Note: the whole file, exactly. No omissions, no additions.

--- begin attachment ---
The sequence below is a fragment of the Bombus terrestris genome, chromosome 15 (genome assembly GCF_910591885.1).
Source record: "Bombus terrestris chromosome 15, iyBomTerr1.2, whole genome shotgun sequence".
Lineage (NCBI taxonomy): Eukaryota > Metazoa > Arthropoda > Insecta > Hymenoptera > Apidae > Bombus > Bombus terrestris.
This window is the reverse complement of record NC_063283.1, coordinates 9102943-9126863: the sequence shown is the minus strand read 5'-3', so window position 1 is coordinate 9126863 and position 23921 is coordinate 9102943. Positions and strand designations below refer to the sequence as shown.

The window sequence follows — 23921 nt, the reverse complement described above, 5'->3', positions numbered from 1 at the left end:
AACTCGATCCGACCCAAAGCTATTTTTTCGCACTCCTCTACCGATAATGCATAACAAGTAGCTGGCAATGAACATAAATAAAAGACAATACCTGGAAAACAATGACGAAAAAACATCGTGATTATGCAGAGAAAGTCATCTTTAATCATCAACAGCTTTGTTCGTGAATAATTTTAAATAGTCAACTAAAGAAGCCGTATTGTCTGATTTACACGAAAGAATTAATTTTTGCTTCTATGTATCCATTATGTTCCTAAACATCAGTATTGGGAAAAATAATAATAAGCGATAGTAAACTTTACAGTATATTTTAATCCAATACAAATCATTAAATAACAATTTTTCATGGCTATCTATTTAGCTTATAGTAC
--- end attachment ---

The sequence below is a fragment of the Bombus terrestris genome, chromosome 15 (genome assembly GCF_910591885.1).
Source record: "Bombus terrestris chromosome 15, iyBomTerr1.2, whole genome shotgun sequence".
Lineage (NCBI taxonomy): Eukaryota > Metazoa > Arthropoda > Insecta > Hymenoptera > Apidae > Bombus > Bombus terrestris.
This window is the reverse complement of record NC_063283.1, coordinates 9102943-9126863: the sequence shown is the minus strand read 5'-3', so window position 1 is coordinate 9126863 and position 23921 is coordinate 9102943. Positions and strand designations below refer to the sequence as shown.

The window sequence follows — 23921 nt, the reverse complement described above, 5'->3', positions numbered from 1 at the left end:
AACTCGATCCGACCCAAAGCTATTTTTTCGCACTCCTCTACCGATAATGCATAACAAGTAGCTGGCAATGAACATAAATAAAAGACAATACCTGGAAAACAATGACGAAAAAACATCGTGATTATGCAGAGAAAGTCATCTTTAATCATCAACAGCTTTGTTCGTGAATAATTTTAAATAGTCAACTAAAGAAGCCGTATTGTCTGATTTACACGAAAGAATTAATTTTTGCTTCTATGTATCCATTATGTTCCTAAACATCAGTATTGGGAAAAATAATAATAAGCGATAGTAAACTTTACAGTATATTTTAATCCAATACAAATCATTAAATAACAATTTTTCATGGCTATCTATTTAGCTTATAGTAC